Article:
— The History of the Reign of Ferdinand and Isabella The Catholic, V2 • William H. Prescott

... significance of these things; the facts are frightful enough;—the measure of national fault involved in them is, perhaps, not as great as it would at first seem. We permit, or cause, thousands of deaths daily, but we mean no harm; we set fire to houses, and ravage peasants' fields; yet we should be sorry to find we had injured anybody. We are still kind at heart; still capable of virtue, but only as children are. Chalmers, at the end of ...
— Harvard Classics Volume 28 - Essays English and American • Various

... Madeleine, which high up becomes so narrow and so choked with troublesome brambles as to be almost impassable. The banks are covered with vegetation, and the more level parts with maritime pines and olive trees. At the entrance are beds of clay of immense thickness, of which fire-bricks are made. The Mantga Vallon, entered from the Chemin de Mantga (see plan), has great walls of clay and conglomerate. The softer conglomerate is quarried and broken up for its sandy dolomitic material, which, mixed with ...
— The South of France—East Half • Charles Bertram Black

... sister rode on through the valley they had traveled before and up to the top of the ridge from which they had seen the cabin by the side of the stream. The cabin was now in truth deserted. There was no fire before it and not a person ...
— Six Little Bunkers at Cowboy Jack's • Laura Lee Hope

... the field of action, a Nez Perce had crouched behind the trunk of a fallen tree, and kept up a galling fire from his covert. A Blackfoot seeing this, procured a round log, and placing it before him as he lay prostrate, rolled it forward toward the trunk of the tree behind which his enemy lay crouched. It was a moment of breathless interest; whoever first showed himself would be in danger of a shot. ...
— The Adventures of Captain Bonneville - Digested From His Journal • Washington Irving

... the flooding moonlight, two hundred noble fountains—imagine the spectacle!" the North American would have a vision of clustering columns of water soaring aloft, bending over in graceful arches, bursting in beaded spray and raining white fire in the moonlight-and he would be deceived. But the Syrian would not be deceived; he would merely see two hundred fresh-water springs—two hundred drowsing puddles, as level and unpretentious and unexcited as so many door-mats, and even with the help ...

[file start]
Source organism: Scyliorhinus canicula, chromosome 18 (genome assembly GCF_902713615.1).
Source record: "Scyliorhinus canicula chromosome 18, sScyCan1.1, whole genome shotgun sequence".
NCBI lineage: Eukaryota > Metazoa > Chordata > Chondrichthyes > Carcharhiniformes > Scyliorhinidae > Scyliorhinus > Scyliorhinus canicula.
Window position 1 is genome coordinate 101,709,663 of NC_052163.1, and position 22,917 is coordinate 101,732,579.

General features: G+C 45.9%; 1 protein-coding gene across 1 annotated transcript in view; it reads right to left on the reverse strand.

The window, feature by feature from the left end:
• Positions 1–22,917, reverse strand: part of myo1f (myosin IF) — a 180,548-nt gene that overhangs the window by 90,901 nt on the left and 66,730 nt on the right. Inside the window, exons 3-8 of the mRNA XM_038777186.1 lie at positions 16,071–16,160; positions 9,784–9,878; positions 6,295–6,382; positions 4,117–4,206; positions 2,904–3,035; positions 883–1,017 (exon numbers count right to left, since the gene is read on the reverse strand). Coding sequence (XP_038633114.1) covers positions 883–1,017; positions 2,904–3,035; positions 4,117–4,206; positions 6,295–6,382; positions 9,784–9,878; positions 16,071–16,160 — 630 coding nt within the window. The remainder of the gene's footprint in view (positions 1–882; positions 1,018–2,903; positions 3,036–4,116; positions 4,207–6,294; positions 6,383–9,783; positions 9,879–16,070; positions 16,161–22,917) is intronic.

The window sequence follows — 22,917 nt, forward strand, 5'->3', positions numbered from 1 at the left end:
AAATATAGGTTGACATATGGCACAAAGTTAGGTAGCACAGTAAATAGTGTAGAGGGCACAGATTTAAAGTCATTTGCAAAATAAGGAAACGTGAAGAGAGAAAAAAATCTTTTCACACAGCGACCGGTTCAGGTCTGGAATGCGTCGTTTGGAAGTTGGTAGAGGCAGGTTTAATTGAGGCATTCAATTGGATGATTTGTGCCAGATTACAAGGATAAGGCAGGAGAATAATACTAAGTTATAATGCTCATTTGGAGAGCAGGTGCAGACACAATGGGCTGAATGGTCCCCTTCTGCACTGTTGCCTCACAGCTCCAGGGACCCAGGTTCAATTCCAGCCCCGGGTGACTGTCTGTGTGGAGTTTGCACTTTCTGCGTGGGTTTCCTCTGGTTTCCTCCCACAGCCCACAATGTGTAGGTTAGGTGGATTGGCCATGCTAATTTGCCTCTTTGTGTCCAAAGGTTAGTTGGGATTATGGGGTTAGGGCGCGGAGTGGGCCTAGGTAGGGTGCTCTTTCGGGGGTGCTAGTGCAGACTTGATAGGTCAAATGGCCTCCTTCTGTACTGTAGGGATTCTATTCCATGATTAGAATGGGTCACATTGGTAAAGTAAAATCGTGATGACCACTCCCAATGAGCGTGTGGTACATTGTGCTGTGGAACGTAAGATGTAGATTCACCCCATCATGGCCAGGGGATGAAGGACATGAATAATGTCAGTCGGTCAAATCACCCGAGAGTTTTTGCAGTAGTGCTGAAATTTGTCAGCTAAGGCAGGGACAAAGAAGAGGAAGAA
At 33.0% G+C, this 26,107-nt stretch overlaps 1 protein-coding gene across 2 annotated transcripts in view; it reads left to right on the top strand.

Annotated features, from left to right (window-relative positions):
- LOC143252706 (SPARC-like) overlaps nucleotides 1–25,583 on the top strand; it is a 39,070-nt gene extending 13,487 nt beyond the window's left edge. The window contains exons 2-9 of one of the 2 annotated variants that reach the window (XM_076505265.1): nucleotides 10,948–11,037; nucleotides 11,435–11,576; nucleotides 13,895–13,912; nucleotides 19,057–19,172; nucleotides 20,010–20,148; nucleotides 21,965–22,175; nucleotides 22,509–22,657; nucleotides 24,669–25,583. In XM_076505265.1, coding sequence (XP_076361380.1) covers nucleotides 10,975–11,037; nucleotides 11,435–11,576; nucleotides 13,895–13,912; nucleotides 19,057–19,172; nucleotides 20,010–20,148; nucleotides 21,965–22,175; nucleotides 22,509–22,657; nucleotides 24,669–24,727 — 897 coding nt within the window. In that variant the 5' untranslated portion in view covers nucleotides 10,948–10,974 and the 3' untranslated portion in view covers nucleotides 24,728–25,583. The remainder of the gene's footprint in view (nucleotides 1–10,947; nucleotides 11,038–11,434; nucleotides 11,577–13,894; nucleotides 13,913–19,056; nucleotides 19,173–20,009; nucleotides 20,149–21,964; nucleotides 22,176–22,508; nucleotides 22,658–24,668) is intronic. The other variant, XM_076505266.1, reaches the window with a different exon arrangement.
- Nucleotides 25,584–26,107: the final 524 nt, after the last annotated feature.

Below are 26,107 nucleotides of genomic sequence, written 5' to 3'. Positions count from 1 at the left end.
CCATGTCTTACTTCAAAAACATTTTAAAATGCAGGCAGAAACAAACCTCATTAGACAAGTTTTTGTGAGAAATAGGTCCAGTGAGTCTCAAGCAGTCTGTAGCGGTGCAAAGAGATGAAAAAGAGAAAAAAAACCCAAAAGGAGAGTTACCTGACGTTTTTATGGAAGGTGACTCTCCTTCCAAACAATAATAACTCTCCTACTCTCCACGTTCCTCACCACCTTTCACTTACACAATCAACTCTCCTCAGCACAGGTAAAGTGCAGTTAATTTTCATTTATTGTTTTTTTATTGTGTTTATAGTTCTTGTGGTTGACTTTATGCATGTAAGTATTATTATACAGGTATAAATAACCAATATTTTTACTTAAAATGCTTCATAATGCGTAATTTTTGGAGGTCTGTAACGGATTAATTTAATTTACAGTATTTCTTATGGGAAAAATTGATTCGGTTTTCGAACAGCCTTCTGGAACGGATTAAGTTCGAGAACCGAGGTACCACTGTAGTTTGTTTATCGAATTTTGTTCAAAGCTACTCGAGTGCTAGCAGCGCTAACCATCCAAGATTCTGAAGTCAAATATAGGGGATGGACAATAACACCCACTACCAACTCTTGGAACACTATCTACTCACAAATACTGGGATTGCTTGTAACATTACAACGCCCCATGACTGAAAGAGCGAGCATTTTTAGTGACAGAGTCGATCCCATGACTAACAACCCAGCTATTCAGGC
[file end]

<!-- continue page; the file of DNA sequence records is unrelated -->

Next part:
— Innocents abroad • Mark Twain

... among the intelligences of God's spiritual creation. Lucifer, son of the morning, has fallen like fire from heaven; and our present earth, existing as a half-extinguished hell, has received him and his angels. Dead matter exists, and in the unembodied spirits vitality exists; but not yet in all the universe of God has the vitality been united to the matter; animal life, to even ...
— The Testimony of the Rocks - or, Geology in Its Bearings on the Two Theologies, Natural and Revealed • Hugh Miller

... kindling a fire, and he used to throw a thick oak-tree upon it. And when he would come back with a second tree, the first one would be burned out. "I will be looking at you no longer," Cormac said then, "for there is no one here to tell me your ...
— Gods and Fighting Men • Lady I. A. Gregory

... and decide that she would be one of the noble ladies of England, if such decision were to be made at all. She looked up into his face, and thought that after all it was handsomer than that of the young Earl. He stood thus with dilated nostrils, and fire in his eyes, and his lips just parted, and his head erect,—a very man. Had she been so minded she would not have dared to take his offer. They surely had not known the man when they allowed him to have this interview. He repeated his words. "You are free if you will say ...